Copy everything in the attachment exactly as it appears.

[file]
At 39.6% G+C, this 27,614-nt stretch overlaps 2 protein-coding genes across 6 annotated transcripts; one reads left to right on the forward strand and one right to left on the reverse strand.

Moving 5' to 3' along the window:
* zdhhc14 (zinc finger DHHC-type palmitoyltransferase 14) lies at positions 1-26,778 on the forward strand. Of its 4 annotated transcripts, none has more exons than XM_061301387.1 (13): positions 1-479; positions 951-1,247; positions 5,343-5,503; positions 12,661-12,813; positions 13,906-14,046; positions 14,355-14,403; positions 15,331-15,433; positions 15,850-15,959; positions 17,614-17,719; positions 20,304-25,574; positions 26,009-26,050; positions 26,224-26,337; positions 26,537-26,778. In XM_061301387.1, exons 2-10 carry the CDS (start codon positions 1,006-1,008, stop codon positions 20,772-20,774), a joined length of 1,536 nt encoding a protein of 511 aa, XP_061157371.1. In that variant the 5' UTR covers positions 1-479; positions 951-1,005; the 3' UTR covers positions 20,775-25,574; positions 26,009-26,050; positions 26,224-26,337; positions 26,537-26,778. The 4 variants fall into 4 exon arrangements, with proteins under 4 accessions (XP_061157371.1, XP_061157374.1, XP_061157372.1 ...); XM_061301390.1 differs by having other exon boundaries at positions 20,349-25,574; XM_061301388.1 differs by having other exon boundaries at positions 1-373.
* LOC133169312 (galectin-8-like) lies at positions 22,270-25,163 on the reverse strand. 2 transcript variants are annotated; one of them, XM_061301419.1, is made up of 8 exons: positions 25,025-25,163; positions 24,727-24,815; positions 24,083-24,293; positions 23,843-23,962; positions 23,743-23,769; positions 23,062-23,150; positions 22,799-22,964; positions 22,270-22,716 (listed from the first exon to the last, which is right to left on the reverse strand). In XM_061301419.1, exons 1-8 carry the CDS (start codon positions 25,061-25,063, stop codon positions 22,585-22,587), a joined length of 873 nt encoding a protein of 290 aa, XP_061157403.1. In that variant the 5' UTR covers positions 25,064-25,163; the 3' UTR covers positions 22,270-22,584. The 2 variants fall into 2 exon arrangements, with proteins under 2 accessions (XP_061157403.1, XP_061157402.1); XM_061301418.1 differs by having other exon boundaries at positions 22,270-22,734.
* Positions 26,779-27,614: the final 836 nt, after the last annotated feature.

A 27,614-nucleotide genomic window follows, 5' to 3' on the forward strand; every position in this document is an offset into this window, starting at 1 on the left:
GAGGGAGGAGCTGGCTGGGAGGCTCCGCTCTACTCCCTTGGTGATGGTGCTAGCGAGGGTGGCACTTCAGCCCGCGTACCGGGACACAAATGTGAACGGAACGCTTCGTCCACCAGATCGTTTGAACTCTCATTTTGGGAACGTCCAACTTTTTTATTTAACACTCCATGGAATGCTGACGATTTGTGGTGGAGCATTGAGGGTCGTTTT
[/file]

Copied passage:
At 39.6% G+C, this 27,614-nt stretch overlaps 2 protein-coding genes across 6 annotated transcripts; one reads left to right on the forward strand and one right to left on the reverse strand.

Moving 5' to 3' along the window:
* zdhhc14 (zinc finger DHHC-type palmitoyltransferase 14) lies at positions 1-26,778 on the forward strand. Of its 4 annotated transcripts, none has more exons than XM_061301387.1 (13): positions 1-479; positions 951-1,247; positions 5,343-5,503; positions 12,661-12,813; positions 13,906-14,046; positions 14,355-14,403; positions 15,331-15,433; positions 15,850-15,959; positions 17,614-17,719; positions 20,304-25,574; positions 26,009-26,050; positions 26,224-26,337; positions 26,537-26,778. In XM_061301387.1, exons 2-10 carry the CDS (start codon positions 1,006-1,008, stop codon positions 20,772-20,774), a joined length of 1,536 nt encoding a protein of 511 aa, XP_061157371.1. In that variant the 5' UTR covers positions 1-479; positions 951-1,005; the 3' UTR covers positions 20,775-25,574; positions 26,009-26,050; positions 26,224-26,337; positions 26,537-26,778. The 4 variants fall into 4 exon arrangements, with proteins under 4 accessions (XP_061157371.1, XP_061157374.1, XP_061157372.1 ...); XM_061301390.1 differs by having other exon boundaries at positions 20,349-25,574; XM_061301388.1 differs by having other exon boundaries at positions 1-373.
* LOC133169312 (galectin-8-like) lies at positions 22,270-25,163 on the reverse strand. 2 transcript variants are annotated; one of them, XM_061301419.1, is made up of 8 exons: positions 25,025-25,163; positions 24,727-24,815; positions 24,083-24,293; positions 23,843-23,962; positions 23,743-23,769; positions 23,062-23,150; positions 22,799-22,964; positions 22,270-22,716 (listed from the first exon to the last, which is right to left on the reverse strand). In XM_061301419.1, exons 1-8 carry the CDS (start codon positions 25,061-25,063, stop codon positions 22,585-22,587), a joined length of 873 nt encoding a protein of 290 aa, XP_061157403.1. In that variant the 5' UTR covers positions 25,064-25,163; the 3' UTR covers positions 22,270-22,584. The 2 variants fall into 2 exon arrangements, with proteins under 2 accessions (XP_061157403.1, XP_061157402.1); XM_061301418.1 differs by having other exon boundaries at positions 22,270-22,734.
* Positions 26,779-27,614: the final 836 nt, after the last annotated feature.

A 27,614-nucleotide genomic window follows, 5' to 3' on the forward strand; every position in this document is an offset into this window, starting at 1 on the left:
GAGGGAGGAGCTGGCTGGGAGGCTCCGCTCTACTCCCTTGGTGATGGTGCTAGCGAGGGTGGCACTTCAGCCCGCGTACCGGGACACAAATGTGAACGGAACGCTTCGTCCACCAGATCGTTTGAACTCTCATTTTGGGAACGTCCAACTTTTTTATTTAACACTCCATGGAATGCTGACGATTTGTGGTGGAGCATTGAGGGTCGTTTT